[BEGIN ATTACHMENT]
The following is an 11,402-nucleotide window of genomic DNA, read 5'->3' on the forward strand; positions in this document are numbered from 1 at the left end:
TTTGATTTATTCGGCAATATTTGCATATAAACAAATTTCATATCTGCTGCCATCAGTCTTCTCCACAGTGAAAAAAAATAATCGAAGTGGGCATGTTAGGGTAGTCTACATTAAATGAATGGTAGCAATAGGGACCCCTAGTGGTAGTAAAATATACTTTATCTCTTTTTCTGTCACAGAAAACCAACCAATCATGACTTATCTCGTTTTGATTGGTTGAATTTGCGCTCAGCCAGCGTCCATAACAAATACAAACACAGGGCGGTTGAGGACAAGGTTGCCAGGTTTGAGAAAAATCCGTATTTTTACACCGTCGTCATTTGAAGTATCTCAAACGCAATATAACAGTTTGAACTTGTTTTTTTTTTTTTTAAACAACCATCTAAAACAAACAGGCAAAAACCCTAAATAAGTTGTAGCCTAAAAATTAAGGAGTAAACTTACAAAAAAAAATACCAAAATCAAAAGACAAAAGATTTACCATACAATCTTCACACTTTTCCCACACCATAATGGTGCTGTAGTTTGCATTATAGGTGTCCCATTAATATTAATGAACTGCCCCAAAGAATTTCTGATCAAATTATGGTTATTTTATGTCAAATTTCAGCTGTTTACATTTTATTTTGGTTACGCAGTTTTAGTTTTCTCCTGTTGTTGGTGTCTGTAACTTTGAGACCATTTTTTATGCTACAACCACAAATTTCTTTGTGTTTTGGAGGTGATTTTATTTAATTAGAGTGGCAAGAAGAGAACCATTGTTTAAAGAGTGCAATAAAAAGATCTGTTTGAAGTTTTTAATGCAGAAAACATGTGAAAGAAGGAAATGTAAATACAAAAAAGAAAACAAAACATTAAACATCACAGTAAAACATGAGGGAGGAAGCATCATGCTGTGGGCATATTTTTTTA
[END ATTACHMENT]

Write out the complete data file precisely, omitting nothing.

The following is an 11,402-nucleotide window of genomic DNA, read 5'->3' on the forward strand; positions in this document are numbered from 1 at the left end:
TTTGATTTATTCGGCAATATTTGCATATAAACAAATTTCATATCTGCTGCCATCAGTCTTCTCCACAGTGAAAAAAAATAATCGAAGTGGGCATGTTAGGGTAGTCTACATTAAATGAATGGTAGCAATAGGGACCCCTAGTGGTAGTAAAATATACTTTATCTCTTTTTCTGTCACAGAAAACCAACCAATCATGACTTATCTCGTTTTGATTGGTTGAATTTGCGCTCAGCCAGCGTCCATAACAAATACAAACACAGGGCGGTTGAGGACAAGGTTGCCAGGTTTGAGAAAAATCCGTATTTTTACACCGTCGTCATTTGAAGTATCTCAAACGCAATATAACAGTTTGAACTTGTTTTTTTTTTTTTTAAACAACCATCTAAAACAAACAGGCAAAAACCCTAAATAAGTTGTAGCCTAAAAATTAAGGAGTAAACTTACAAAAAAAAATACCAAAATCAAAAGACAAAAGATTTACCATACAATCTTCACACTTTTCCCACACCATAATGGTGCTGTAGTTTGCATTATAGGTGTCCCATTAATATTAATGAACTGCCCCAAAGAATTTCTGATCAAATTATGGTTATTTTATGTCAAATTTCAGCTGTTTACATTTTATTTTGGTTACGCAGTTTTAGTTTTCTCCTGTTGTTGGTGTCTGTAACTTTGAGACCATTTTTTATGCTACAACCACAAATTTCTTTGTGTTTTGGAGGTGATTTTATTTAATTAGAGTGGCAAGAAGAGAACCATTGTTTAAAGAGTGCAATAAAAAGATCTGTTTGAAGTTTTTAATGCAGAAAACATGTGAAAGAAGGAAATGTAAATACAAAAAAGAAAACAAAACATTAAACATCACAGTAAAACATGAGGGAGGAAGCATCATGCTGTGGGCATATTTTTTTA